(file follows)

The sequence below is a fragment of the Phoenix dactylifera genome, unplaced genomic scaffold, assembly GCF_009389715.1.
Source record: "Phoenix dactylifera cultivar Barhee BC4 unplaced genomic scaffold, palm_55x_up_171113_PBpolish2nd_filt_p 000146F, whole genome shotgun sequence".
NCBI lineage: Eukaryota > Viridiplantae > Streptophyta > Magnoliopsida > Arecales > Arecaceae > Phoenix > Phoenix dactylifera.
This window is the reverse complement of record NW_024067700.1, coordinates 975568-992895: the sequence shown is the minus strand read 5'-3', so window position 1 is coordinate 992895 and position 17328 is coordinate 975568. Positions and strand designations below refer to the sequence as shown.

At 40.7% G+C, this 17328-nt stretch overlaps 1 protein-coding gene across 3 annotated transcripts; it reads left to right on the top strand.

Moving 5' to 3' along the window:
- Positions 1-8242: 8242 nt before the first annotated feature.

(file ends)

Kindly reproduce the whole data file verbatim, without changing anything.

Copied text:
The sequence below is a fragment of the Phoenix dactylifera genome, unplaced genomic scaffold, assembly GCF_009389715.1.
Source record: "Phoenix dactylifera cultivar Barhee BC4 unplaced genomic scaffold, palm_55x_up_171113_PBpolish2nd_filt_p 000146F, whole genome shotgun sequence".
NCBI lineage: Eukaryota > Viridiplantae > Streptophyta > Magnoliopsida > Arecales > Arecaceae > Phoenix > Phoenix dactylifera.
This window is the reverse complement of record NW_024067700.1, coordinates 975568-992895: the sequence shown is the minus strand read 5'-3', so window position 1 is coordinate 992895 and position 17328 is coordinate 975568. Positions and strand designations below refer to the sequence as shown.

At 40.7% G+C, this 17328-nt stretch overlaps 1 protein-coding gene across 3 annotated transcripts; it reads left to right on the top strand.

Moving 5' to 3' along the window:
- Positions 1-8242: 8242 nt before the first annotated feature.